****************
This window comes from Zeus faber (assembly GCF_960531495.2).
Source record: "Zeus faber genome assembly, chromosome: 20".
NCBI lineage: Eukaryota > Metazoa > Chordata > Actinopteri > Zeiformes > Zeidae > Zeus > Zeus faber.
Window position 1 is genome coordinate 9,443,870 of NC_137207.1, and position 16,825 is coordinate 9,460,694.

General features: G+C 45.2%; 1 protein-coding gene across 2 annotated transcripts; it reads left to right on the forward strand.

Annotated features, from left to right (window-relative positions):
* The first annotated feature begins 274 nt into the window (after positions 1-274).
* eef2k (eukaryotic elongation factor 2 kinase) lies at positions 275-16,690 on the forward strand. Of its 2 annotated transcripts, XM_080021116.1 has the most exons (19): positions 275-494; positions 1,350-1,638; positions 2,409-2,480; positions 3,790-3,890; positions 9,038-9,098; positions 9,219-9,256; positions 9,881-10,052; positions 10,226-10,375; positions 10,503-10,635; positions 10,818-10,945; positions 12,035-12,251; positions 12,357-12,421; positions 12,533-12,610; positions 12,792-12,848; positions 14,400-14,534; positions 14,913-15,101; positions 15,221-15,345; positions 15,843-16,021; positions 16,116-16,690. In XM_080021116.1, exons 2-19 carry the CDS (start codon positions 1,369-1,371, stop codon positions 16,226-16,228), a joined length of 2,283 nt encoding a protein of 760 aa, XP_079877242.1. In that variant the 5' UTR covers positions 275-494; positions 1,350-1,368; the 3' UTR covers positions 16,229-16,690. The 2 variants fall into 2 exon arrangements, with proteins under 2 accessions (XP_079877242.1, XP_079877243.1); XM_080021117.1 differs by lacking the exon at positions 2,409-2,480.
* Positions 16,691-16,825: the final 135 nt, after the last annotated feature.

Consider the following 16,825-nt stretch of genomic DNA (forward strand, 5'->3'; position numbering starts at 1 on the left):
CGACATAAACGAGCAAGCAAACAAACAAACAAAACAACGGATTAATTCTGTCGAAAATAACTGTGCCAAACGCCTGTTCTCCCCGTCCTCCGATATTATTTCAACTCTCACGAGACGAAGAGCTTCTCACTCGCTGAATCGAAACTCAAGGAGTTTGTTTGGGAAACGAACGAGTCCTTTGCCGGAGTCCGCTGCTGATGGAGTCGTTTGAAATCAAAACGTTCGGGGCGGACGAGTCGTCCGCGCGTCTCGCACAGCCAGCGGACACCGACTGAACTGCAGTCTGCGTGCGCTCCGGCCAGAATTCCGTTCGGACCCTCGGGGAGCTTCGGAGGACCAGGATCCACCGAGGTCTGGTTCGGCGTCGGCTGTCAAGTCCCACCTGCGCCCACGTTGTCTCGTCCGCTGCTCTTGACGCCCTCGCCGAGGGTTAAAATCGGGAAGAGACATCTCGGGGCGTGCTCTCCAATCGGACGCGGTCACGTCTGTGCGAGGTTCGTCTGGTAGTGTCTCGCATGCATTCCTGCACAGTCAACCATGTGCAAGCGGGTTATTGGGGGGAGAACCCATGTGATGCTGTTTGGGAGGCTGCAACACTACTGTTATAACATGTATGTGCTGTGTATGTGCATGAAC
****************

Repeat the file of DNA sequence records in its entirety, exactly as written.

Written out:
This window comes from Zeus faber (assembly GCF_960531495.2).
Source record: "Zeus faber genome assembly, chromosome: 20".
NCBI lineage: Eukaryota > Metazoa > Chordata > Actinopteri > Zeiformes > Zeidae > Zeus > Zeus faber.
Window position 1 is genome coordinate 9,443,870 of NC_137207.1, and position 16,825 is coordinate 9,460,694.

General features: G+C 45.2%; 1 protein-coding gene across 2 annotated transcripts; it reads left to right on the forward strand.

Annotated features, from left to right (window-relative positions):
* The first annotated feature begins 274 nt into the window (after positions 1-274).
* eef2k (eukaryotic elongation factor 2 kinase) lies at positions 275-16,690 on the forward strand. Of its 2 annotated transcripts, XM_080021116.1 has the most exons (19): positions 275-494; positions 1,350-1,638; positions 2,409-2,480; positions 3,790-3,890; positions 9,038-9,098; positions 9,219-9,256; positions 9,881-10,052; positions 10,226-10,375; positions 10,503-10,635; positions 10,818-10,945; positions 12,035-12,251; positions 12,357-12,421; positions 12,533-12,610; positions 12,792-12,848; positions 14,400-14,534; positions 14,913-15,101; positions 15,221-15,345; positions 15,843-16,021; positions 16,116-16,690. In XM_080021116.1, exons 2-19 carry the CDS (start codon positions 1,369-1,371, stop codon positions 16,226-16,228), a joined length of 2,283 nt encoding a protein of 760 aa, XP_079877242.1. In that variant the 5' UTR covers positions 275-494; positions 1,350-1,368; the 3' UTR covers positions 16,229-16,690. The 2 variants fall into 2 exon arrangements, with proteins under 2 accessions (XP_079877242.1, XP_079877243.1); XM_080021117.1 differs by lacking the exon at positions 2,409-2,480.
* Positions 16,691-16,825: the final 135 nt, after the last annotated feature.

Consider the following 16,825-nt stretch of genomic DNA (forward strand, 5'->3'; position numbering starts at 1 on the left):
CGACATAAACGAGCAAGCAAACAAACAAACAAAACAACGGATTAATTCTGTCGAAAATAACTGTGCCAAACGCCTGTTCTCCCCGTCCTCCGATATTATTTCAACTCTCACGAGACGAAGAGCTTCTCACTCGCTGAATCGAAACTCAAGGAGTTTGTTTGGGAAACGAACGAGTCCTTTGCCGGAGTCCGCTGCTGATGGAGTCGTTTGAAATCAAAACGTTCGGGGCGGACGAGTCGTCCGCGCGTCTCGCACAGCCAGCGGACACCGACTGAACTGCAGTCTGCGTGCGCTCCGGCCAGAATTCCGTTCGGACCCTCGGGGAGCTTCGGAGGACCAGGATCCACCGAGGTCTGGTTCGGCGTCGGCTGTCAAGTCCCACCTGCGCCCACGTTGTCTCGTCCGCTGCTCTTGACGCCCTCGCCGAGGGTTAAAATCGGGAAGAGACATCTCGGGGCGTGCTCTCCAATCGGACGCGGTCACGTCTGTGCGAGGTTCGTCTGGTAGTGTCTCGCATGCATTCCTGCACAGTCAACCATGTGCAAGCGGGTTATTGGGGGGAGAACCCATGTGATGCTGTTTGGGAGGCTGCAACACTACTGTTATAACATGTATGTGCTGTGTATGTGCATGAAC